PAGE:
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Amid concerns of flooding, inflation, IMF downgrades Nigeria’s growth forecast

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THE International Monetary Fund (IMF) has revised Nigeria’s 2022 real gross domestic product (GDP) growth forecast down to 3 per cent from 3.4 per cent, citing weak oil production and the adverse effects of the recent flooding disaster.

Apart from flooding that ravaged many Nigerian states – some of them in the country’s food-belt – the nation is battling to halt crude oil theft and insecurity in its oil producing regions.

Massive oil theft has slashed official oil output and affected government revenues.


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Flooding: Bayelsa extends school resumption date


The country is also struggling to stabilise its depreciating currency, and manage surging double-digit inflation amid low productivity.

“Output growth is expected to moderate in 2022 to 3 per cent and improve slightly next year,” the IMF said in a statement it issued on Friday, November 18, 2022.

In June, the IMF had said Nigeria’s real GDP growth was broadening to all sectors except oil, but inflation remained elevated.

The government’s opaque payment of subsidy remains a source of concern as the government drags its foot in dealing with it.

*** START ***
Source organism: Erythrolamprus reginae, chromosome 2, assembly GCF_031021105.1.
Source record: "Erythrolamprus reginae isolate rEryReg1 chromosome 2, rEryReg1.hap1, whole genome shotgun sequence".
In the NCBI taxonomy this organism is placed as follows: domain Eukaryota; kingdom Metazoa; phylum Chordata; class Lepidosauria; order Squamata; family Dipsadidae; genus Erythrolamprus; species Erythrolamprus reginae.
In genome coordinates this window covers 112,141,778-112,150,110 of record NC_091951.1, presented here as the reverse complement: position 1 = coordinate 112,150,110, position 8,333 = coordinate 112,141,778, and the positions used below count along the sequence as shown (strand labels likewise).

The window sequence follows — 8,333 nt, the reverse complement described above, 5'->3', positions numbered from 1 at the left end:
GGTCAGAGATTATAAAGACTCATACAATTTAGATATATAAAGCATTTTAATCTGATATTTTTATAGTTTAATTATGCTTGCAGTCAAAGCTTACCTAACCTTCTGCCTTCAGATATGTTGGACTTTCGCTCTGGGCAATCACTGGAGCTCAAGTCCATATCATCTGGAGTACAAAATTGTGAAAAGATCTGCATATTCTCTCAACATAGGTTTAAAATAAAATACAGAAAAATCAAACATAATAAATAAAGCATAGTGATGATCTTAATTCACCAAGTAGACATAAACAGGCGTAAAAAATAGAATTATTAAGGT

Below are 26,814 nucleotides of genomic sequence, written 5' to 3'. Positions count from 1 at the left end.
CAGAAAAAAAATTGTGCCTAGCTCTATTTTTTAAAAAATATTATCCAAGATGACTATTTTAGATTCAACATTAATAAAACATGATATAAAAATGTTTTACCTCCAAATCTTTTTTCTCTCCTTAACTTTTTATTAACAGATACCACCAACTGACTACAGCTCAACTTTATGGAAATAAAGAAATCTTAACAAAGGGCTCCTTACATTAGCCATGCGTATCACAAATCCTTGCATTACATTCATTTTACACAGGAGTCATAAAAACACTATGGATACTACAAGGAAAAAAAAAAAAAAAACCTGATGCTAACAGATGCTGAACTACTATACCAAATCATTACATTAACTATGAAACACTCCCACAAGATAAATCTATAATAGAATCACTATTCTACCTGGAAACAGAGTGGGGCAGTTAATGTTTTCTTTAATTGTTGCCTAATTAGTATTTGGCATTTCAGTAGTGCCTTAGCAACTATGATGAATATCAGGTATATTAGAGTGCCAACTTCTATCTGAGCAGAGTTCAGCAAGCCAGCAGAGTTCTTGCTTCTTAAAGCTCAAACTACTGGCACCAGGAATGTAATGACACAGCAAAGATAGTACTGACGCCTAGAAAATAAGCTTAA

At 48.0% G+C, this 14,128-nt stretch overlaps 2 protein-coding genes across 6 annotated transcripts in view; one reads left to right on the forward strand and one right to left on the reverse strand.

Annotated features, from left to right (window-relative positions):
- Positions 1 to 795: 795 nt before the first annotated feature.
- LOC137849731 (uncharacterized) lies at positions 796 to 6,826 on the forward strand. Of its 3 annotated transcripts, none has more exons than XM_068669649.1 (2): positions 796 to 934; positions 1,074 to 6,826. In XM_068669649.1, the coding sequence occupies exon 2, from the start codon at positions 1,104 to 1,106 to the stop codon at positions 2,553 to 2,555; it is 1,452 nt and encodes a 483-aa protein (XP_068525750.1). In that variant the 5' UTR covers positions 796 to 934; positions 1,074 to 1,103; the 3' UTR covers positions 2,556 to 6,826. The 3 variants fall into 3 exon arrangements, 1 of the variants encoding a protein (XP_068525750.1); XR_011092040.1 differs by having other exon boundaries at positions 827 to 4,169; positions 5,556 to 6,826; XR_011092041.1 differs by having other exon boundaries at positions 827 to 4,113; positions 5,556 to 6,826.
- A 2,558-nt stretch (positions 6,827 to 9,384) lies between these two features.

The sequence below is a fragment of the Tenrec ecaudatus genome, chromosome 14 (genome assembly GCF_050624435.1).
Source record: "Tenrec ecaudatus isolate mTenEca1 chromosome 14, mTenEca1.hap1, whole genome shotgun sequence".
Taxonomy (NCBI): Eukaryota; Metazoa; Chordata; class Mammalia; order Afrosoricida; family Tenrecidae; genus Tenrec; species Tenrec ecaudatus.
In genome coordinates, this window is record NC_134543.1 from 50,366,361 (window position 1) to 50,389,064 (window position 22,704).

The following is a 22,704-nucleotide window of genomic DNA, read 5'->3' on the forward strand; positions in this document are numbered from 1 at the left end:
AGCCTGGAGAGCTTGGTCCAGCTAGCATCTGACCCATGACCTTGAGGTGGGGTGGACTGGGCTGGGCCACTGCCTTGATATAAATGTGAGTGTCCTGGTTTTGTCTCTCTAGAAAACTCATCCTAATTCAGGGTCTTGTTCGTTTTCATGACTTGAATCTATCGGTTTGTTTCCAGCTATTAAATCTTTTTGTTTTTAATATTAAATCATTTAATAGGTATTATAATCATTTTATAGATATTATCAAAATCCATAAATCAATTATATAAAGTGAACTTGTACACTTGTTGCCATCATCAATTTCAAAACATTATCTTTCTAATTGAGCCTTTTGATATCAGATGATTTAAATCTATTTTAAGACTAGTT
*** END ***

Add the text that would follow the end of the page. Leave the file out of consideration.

The IMF added that the economic outlook for Africa’s most populous nation and top oil producer was challenging, with high food prices raising food security concerns.

The Fund expected double-digit inflation in Nigeria to moderate at end-2022 as the start of the harvest season more than counters the projected increase in rice prices caused by recent flooding.

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It added that monetary conditions were accommodative despite tightening measures undertaken by the Central Bank of Nigeria as interest rate was still below inflation at 21.09 per cent in October.

Nigeria’s central bank will meet on Tuesday to announce the decision of its rates-setting meeting where few analysts expect the bank to keep rates on hold at 15.5 per cent.

“Continued FX shortages, a stabilized exchange rate regime, rising inflation, limited debt servicing capacity, and administrative restrictions on current transactions fuel devaluation speculations,” the IMF said.

The downgrade is coming at a time Nigeria’s National Bureau of Statistics (NBS) disclosed that Nigeria has 133 million people living in different categories of poverty.

The NBS, in its latest report unveiled on Wednesday, November 17, 2022 said poverty is higher in rural areas, where 72 per cent of people are poor.

Also, 42 per cent of people in urban areas, the report noted, live in different categories of poverty, with notable deprivations in health care, food insecurity, and housing.

The report stressed that reinvestment by the government in rural areas is key in reducing Nigeria’s multi-dimensional poverty.

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Harrison Edeh is a journalist with the International Centre for Investigative Reporting, always determined to drive advocacy for good governance through holding public officials and businesses accountable.

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